Negotiating Spanish regional words every day

Spain is a country of diverse culture and regional languages. How do you manage with different dialects when you just want to order a coffee or breakfast? We take a tongue in cheek look at living in Spain’s largest autonomous region, Catalonia

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Having lived in Spain for nine years now I am still learning about what I should be eating or drinking in this country of such great variety with so many different regional names for the same thing. In Catalonia I have to get to grips with both Catalan and Spanish names for simple things like a coffee or breakfast.
 
Here’s some of what I have learnt so far:
 

Breakfast

 
Ok, actually there are two breakfasts. One quick one at home before you rush out to take the kids to school and go to work -  that’s with un café con leche (coffee with milk) or in Catalonia a café amb llet and maybe a Catalan pan con tomate or in Catalan pan i tomaquet, which I highly recommend. It’s a toasted bread drizzled with extra virgin olive oil, ripe tomatoes, maybe garlic and salt and pepper. Just what you need to get the day going, so forget cornflakes. If you have a sweet tooth, try a magdalena, a sponge cake. Luckily, the word will work both in Spanish and Catalan.
 
So you remember: 
Spanish                                                       Catalan
café con leche                                           café amb llet
pan con tomate                                        pan i tomaquet
magdalena                                                 magdalena
 
Got it? Well, never mind, it took me ages too.
 
2nd BREAKFAST
 
Somewhere between 10.30 and 11.30 everyone downs tools, pencils or other working objects and heads for the nearest café for their second breakfast or as we Brits would call it, elevenses. Remember not to try to phone someone during this time as they are unlikely to be at the other end of the line. So, for your 2nd breakfast you might order a macchiato coffee (isn’t it strange that in Britain we use an Italian word for a small strong coffee with a dash of milk?) Don’t however ask for a macchiato in Spain, they won’t know what you mean. Use the word cortado, but if you are in Catalonia say tallat. I haven't yet learnt all the other regional words for this simple beverage.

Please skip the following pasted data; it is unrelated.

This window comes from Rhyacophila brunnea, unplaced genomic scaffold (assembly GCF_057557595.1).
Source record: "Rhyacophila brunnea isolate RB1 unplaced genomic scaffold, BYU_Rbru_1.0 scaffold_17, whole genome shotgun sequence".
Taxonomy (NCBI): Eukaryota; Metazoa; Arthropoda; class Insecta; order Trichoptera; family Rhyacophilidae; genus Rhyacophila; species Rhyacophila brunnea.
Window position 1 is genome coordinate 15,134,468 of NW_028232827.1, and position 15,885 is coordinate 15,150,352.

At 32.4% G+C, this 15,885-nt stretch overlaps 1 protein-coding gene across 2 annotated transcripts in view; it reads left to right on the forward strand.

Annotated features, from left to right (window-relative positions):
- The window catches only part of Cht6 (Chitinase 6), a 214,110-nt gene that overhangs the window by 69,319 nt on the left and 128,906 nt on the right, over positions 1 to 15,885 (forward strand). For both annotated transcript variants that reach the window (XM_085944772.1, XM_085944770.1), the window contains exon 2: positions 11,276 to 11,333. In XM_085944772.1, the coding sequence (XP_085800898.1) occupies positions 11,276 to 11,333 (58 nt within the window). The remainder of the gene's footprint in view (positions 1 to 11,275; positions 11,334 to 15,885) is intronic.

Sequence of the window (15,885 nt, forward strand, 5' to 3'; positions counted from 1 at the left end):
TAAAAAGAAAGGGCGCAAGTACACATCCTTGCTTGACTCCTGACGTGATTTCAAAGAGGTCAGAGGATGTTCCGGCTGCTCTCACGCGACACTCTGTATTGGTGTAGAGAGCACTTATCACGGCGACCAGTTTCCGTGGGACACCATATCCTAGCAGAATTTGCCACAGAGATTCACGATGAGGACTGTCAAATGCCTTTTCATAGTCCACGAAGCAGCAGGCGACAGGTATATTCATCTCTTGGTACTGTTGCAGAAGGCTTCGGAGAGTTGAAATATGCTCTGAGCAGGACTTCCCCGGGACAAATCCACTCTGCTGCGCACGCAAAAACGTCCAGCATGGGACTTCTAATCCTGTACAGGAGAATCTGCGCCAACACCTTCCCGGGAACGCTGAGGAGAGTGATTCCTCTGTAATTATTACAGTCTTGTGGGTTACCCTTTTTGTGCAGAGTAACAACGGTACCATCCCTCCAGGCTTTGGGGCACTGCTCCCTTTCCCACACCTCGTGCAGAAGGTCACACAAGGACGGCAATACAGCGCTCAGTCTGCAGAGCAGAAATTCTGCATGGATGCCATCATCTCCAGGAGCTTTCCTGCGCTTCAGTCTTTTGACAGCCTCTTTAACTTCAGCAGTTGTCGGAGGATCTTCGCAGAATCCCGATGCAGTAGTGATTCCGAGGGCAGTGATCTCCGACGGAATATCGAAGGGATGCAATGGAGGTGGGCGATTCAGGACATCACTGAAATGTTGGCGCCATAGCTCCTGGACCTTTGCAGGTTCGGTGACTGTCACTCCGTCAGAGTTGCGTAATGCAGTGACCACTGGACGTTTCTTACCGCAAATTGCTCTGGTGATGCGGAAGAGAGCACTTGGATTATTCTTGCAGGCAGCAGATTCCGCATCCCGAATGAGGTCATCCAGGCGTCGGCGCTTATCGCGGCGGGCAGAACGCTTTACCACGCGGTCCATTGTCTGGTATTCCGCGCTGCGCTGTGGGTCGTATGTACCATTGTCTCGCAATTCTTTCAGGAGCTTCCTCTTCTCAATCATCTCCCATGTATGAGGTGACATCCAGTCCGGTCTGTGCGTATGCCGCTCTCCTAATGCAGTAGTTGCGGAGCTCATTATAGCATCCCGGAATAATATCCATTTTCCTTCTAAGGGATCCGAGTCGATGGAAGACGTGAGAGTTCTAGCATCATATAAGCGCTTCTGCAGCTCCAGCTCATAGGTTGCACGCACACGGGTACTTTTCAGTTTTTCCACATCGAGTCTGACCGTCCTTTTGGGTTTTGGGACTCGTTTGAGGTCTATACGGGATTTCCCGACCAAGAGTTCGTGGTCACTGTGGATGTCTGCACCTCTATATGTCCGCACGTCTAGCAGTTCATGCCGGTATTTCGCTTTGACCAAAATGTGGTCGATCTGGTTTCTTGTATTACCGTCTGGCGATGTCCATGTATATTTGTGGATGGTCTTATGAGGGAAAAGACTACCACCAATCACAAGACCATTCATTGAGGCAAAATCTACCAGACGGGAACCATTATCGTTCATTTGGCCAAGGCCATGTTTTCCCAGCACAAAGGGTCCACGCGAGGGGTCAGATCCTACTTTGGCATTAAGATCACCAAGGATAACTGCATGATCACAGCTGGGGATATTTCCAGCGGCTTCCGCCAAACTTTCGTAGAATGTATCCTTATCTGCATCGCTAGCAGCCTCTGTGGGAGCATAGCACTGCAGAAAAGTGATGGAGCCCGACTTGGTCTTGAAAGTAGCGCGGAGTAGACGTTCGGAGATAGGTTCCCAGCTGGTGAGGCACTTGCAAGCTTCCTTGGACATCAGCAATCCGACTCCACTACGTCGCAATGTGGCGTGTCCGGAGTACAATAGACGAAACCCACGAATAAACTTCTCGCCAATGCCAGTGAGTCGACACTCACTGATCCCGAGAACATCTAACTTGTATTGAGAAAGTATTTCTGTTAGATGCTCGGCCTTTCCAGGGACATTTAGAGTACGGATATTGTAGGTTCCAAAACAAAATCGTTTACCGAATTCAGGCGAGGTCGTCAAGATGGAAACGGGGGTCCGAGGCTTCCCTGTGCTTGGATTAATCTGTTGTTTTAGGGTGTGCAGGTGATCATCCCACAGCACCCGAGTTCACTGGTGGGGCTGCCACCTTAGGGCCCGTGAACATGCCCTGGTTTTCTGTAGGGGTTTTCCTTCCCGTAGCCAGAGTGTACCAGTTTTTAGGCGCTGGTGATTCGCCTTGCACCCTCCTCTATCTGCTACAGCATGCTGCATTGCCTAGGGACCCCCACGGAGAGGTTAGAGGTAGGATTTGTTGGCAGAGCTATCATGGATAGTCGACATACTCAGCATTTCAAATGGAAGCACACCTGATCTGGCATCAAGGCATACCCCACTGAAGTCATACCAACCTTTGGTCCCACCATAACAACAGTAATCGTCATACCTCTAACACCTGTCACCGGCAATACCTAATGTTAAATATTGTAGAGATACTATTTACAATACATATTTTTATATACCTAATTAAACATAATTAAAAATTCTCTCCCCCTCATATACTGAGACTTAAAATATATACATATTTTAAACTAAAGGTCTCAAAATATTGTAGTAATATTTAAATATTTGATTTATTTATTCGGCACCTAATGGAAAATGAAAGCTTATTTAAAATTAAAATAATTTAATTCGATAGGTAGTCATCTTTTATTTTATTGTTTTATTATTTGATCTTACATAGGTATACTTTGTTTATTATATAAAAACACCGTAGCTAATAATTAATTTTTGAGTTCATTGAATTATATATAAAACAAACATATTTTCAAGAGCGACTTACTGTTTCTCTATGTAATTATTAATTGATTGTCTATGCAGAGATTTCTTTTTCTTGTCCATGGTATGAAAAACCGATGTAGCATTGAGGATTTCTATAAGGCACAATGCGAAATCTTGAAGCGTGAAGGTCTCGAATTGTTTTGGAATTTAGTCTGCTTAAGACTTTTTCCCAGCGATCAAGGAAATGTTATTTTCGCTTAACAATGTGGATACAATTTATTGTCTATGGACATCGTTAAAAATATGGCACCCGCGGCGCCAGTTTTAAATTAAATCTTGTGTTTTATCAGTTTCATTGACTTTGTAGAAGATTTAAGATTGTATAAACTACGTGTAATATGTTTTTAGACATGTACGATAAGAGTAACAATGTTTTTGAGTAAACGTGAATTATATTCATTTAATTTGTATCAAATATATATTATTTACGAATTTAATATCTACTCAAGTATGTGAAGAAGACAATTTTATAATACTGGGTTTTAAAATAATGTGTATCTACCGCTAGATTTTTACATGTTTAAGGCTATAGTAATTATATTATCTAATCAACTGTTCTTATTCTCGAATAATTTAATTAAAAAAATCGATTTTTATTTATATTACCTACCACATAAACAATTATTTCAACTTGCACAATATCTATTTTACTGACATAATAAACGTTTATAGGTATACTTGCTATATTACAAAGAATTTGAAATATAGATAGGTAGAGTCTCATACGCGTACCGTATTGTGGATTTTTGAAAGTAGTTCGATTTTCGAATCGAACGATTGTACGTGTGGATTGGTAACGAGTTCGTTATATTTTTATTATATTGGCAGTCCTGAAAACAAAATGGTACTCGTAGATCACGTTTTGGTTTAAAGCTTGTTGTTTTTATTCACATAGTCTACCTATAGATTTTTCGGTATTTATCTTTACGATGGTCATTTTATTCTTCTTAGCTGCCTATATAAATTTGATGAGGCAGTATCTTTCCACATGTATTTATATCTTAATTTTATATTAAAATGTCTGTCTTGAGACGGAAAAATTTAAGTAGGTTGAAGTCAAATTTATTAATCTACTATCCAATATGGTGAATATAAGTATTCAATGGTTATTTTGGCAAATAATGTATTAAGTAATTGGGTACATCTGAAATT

What to have with your cortado? Well, maybe a mini con jamón, a small roll with ham or if you prefer a jamón salado, a cured ham or a mini con queso, a roll with cheese. There again if you are in Catalonia you’ll ask for un mini amb perníl, or un mini amb pernil curat and with cheese un mini amb formatge.
 
So did you remember all of that? Probably not - and that’s just breakfast!

 

Reminder

Spanish Catalan
un cortado   
un tallat
un mini con jamón un mini amb pernil
un mini con jamón salado un mini amb pernil curat
un mini con queso un mini amb formatge

 

Of course in Galicia and the Basque Country they will have local words for the suggestions above. I need to spend more time there to learn what they are, but I know that a coffee with milk in Basque is very strange - ensea kafea and in Galician it’s café con leite which actually sounds very much like Portuguese to me, but then I digress.
 
Now, lunch is altogether a more complicated affair in the various regions of Spain. Not to worry though, Castilian Spanish should see you through until you are offered a menu in a very local restaurant where they don’t expect outsiders and it is written only in the local lingo and then you have to try to understand what you are ordering or try to get help from the waiter or waitress. Everyone is Spain does speak Spanish, but many prefer to converse in their local language or dialect only which can be a bed of nails for us who come from overseas. Don’t get despondent, persevere and you may be richly rewarded with a wonderful meal you never actually expected.
 
Let's take beef as an example. It is available almost everywhere, but can be called tenero (Spanish), carn de vaca or vedella (Catalonia) or you might see buey on the menu which means ox. It will usually taste delicious whatever the name rather like the scent of Shakespeare’s rose. So I have come to the conclusion that to paraphrase the great playwright “a meal by any other name can taste as sweet.”  Just occasionally though you’ll end up with something you don’t really like. Never mind, wash it down with a good vino - perhaps un blanco, tinto o rosado, (a good vi, blanc, negre o rosat where I live) a Tempranillo, Crianza or Albariño - but that’s for discussion another time.
 
Enjoy your meal, buen provecho. Oh, in Catalonia, that’s bon profit.

Further reading for Living In Spain

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Education in Spain

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